Holders of M.Sc, TPA can claim the title of: ‘Physical activity - health specialist’.

    Are you sure you know why physical activity is so important?

    Everyone is aware that physical inactivity is a major health concern but, do you know that through the right type of exercise you can prevent or treat at least 35 chronic conditions? In 2007 the American College of Sports Medicine officially declared an important statement: ‘Exercise is medicine’. Moreover, health-enhancing physical activity (HEPA) is important in today’s world not only in view of improving health and wellbeing but also for its economic values. For example, a lifestyle intervention involving 150 minutes of weekly PA was scientifically shown to be significantly more effective than the administration of metformin.

    Possibilities of further career development in exercise prescription

    Exercise prescription, that is, being qualified to professionally recommend the right type of exercise for health does not stop on a one-to-one basis. Do you think you are qualified to: (a) conduct research on PA interventions, and (b) develop, implement and evaluate community or population programmes involving PA strategies? Unfortunately, many wide-scale programmes that are implemented undergo no evaluation to determine how they have worked or what their effects may be. Have you ever imagined the possibility of attending a tertiary course which would be designed to: (a) give you the ability to design a project for the generation of new knowledge and be able to publish it internationally, or (b) train you on how to evaluate wide-scale interventions and how to apply strategies to sustain their continuities?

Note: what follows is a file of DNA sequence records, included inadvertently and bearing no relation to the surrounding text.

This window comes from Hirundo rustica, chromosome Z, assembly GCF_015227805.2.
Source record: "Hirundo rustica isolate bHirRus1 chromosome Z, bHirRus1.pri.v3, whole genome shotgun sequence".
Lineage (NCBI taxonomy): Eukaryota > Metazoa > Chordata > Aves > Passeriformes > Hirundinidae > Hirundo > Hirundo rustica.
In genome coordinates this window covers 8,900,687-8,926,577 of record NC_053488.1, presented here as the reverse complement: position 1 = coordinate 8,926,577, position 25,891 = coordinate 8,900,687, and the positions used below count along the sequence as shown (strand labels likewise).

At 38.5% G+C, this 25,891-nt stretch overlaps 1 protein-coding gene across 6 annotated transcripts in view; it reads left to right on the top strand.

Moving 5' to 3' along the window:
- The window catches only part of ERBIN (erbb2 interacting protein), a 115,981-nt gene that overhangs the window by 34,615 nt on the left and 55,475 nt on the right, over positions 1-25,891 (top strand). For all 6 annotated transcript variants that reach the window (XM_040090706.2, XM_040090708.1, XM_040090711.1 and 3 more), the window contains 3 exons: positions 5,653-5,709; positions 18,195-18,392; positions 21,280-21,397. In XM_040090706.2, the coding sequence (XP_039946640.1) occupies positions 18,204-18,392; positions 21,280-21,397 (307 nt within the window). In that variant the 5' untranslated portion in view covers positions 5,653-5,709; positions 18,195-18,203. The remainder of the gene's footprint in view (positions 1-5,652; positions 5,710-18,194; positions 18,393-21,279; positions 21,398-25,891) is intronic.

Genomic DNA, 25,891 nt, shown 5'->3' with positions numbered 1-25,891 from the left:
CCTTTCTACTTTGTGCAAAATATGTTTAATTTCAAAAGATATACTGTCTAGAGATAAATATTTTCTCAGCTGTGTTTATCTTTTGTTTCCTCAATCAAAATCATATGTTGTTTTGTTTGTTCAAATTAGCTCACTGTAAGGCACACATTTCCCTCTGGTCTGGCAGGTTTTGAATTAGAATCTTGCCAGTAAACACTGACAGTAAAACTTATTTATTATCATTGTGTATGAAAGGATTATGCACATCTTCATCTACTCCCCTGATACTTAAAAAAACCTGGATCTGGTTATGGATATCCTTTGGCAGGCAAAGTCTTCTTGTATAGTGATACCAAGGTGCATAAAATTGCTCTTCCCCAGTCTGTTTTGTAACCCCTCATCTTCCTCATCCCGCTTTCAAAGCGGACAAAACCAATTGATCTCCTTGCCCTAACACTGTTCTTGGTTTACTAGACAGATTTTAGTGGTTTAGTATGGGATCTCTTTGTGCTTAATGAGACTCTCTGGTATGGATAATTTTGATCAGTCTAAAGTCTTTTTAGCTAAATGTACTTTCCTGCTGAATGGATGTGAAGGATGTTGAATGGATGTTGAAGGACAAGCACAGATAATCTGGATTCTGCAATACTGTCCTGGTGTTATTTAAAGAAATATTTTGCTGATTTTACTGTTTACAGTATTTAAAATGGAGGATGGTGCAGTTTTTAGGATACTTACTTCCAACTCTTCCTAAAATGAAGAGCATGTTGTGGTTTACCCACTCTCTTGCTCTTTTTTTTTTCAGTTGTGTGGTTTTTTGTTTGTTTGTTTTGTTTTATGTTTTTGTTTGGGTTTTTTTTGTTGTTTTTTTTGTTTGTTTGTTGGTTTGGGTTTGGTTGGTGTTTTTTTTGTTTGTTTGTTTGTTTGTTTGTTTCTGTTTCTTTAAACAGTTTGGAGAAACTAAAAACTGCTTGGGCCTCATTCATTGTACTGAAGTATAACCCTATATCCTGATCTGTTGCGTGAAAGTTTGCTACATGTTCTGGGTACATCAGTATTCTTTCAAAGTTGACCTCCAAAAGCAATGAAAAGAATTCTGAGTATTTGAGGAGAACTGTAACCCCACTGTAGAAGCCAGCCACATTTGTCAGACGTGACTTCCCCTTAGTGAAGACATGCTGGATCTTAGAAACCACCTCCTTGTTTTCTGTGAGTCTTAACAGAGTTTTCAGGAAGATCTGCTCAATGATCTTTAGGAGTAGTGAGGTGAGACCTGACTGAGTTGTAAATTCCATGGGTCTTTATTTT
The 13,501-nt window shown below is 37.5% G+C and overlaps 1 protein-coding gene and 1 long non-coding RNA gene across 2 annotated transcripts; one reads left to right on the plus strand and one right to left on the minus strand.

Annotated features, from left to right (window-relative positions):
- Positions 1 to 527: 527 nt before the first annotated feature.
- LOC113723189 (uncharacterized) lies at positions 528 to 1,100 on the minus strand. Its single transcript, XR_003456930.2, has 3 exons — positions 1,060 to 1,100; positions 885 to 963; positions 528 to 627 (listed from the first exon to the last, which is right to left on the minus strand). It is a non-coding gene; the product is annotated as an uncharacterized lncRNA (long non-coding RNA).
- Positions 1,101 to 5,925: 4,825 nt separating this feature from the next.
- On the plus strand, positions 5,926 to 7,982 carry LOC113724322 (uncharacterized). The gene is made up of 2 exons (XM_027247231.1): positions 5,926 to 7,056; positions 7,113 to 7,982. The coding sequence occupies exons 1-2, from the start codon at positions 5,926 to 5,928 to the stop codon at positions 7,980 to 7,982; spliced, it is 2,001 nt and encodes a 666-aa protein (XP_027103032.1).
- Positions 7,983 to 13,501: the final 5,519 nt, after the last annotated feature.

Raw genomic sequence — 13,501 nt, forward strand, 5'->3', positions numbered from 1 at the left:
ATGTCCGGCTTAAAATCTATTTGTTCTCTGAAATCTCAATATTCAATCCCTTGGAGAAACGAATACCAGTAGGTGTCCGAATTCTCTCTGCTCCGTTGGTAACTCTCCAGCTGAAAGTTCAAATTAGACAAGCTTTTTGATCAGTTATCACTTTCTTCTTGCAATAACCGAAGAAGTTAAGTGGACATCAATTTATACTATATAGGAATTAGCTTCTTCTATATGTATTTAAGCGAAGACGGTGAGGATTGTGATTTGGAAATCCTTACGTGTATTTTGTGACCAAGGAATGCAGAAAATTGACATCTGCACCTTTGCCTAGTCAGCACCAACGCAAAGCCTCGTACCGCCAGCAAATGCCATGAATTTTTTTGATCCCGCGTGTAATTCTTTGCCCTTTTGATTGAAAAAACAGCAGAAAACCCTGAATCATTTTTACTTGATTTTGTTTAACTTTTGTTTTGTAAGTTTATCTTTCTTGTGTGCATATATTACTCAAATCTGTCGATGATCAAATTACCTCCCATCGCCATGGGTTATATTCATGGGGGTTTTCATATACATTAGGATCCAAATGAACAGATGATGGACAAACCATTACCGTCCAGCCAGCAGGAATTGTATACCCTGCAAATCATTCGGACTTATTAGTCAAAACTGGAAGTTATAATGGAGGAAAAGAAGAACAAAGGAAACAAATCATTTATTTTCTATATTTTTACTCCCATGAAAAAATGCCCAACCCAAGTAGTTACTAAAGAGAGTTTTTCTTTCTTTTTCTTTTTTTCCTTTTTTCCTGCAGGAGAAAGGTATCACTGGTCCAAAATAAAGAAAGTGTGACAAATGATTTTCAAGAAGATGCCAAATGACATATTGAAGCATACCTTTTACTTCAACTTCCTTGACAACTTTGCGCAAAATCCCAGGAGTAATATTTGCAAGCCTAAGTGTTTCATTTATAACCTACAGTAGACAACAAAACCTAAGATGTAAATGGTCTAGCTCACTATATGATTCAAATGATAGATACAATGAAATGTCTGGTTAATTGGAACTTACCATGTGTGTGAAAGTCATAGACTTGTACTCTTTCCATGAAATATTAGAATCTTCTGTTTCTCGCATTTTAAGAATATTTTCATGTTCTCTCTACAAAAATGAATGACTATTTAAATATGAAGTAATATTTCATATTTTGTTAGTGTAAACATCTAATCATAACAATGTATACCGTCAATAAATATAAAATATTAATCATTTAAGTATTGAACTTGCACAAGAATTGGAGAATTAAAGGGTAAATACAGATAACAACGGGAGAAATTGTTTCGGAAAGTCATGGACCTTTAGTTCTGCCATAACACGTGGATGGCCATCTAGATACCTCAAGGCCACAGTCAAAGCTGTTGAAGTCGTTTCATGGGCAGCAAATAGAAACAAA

A glimpse of the proposed programme of studies

    Intended for:

    The programme of studies is aimed at a wide and diverse cohort of students wishing to pursue any careers in HEPA sectors mainly: exercise prescription; health promotion (policies and practice); general health and fitness industry; and to further their studies (e.g. PhD). It can also serve as an adjunct to enrich one’s knowledge of his / her established profession or career. Examples include: medical practitioners; pharmacists; nurses; physiotherapists; nutritionists; public health specialists; sport medicine specialists; sport psychologists; teachers of physical education (PE); coaches; gym instructors; and personal trainers. Fitness and sport enthusiasts are also encouraged to apply.

    Duration:

    Three years part-time leading to an M.Sc in PA as an effective therapy, with postgrad certificate and postgrad diploma exit routes after the first and second years respectively.